For our purposes, let’s examine just a few of these professions and how they may be affected based on California law.
The Medical Board of California states that it treats each criminal conviction case as an individual instance, and it is therefore vague regarding its disciplinary procedures except to state “the conviction of offense substantially related to the qualifications, functions, or duties of a physician constitutes unprofessional conduct which can be cause for disciplinary action.” In the eyes of the Board, a DUI falls into the category of unprofessional conduct. Any failure to report a conviction may result in a fine of $5000. In addition, the State of California may also report convictions directly to the Board, as in the case of Rhoten.
That said, a doctor convicted of DUI doesn’t automatically have his license revoked. Historically, the Medical Board of California has taken a variety of disciplinary actions depending on the circumstances, ranging from public letters of reprimand to specific restrictions of practice, suspensions or revocation of license. In addition, the Board’s Manual of Disciplinary Orders specifically prohibits any physician under disciplinary order from partaking in any and all alcoholic beverages. Once under discipline, even taking a drink could jeopardize your medical license.
Nurses are held to a similar standard of accountability as doctors in the State of California. The California Board of Registered Nursing requires nurses renewing their licenses to report any instances of criminal convictions, including DUI. The California Attorney General may also initiate a complaint against a nurse convicted of DUI at its discretion.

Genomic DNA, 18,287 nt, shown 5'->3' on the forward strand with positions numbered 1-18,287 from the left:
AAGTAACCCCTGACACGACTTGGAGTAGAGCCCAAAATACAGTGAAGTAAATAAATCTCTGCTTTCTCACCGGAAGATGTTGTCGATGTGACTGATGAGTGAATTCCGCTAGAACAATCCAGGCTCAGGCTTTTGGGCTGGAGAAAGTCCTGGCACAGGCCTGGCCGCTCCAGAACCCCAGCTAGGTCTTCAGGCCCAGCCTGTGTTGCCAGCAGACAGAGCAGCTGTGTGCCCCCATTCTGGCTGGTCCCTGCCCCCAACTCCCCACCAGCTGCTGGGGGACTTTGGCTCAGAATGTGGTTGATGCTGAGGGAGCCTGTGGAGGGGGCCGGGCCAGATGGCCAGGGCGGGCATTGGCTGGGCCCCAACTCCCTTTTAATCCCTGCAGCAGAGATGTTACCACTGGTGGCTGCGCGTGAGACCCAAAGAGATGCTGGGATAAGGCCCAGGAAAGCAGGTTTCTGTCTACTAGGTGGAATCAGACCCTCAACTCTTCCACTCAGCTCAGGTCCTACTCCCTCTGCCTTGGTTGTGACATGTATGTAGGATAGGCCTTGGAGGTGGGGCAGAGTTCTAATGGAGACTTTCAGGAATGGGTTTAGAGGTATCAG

The California State Bar has the authority to discipline attorneys for any criminal conviction as it relates to the practice of law, including DUI, which is considered an ethical breach. In many cases, the Bar does not take disciplinary action on a first offense of DUI, especially if the defendant has an otherwise clean criminal record and there were no other aggravating circumstances. However, it is not uncommon for repeat DUI offenders to be permanently disbarred from the practice of law.
Real Estate Agents
While a DUI conviction may not be directly related to the responsibilities and functions of a real estate agent, the California Bureau of Real Estate (BRE) may consider it a breach of trust if one or more DUIs point to a possible substance abuse problem. The BRE may specifically take disciplinary action against a member if a felony is involved, and agents are required by law to self-report a conviction to the board. Disciplinary actions may include suspending or revoking the real estate license, or possibly denying a renewal application.
If You Are a Licensed Professional Charged with DUI…
If a DUI conviction could result in disciplinary action from your licensing board, your best course of action is to take responsibility as soon as possible. In many cases, you do not need to self-report unless you are actually convicted of a crime, but in nearly all cases you should seek representation from a qualified attorney before filing a report. To learn more, please call our offices for an appointment.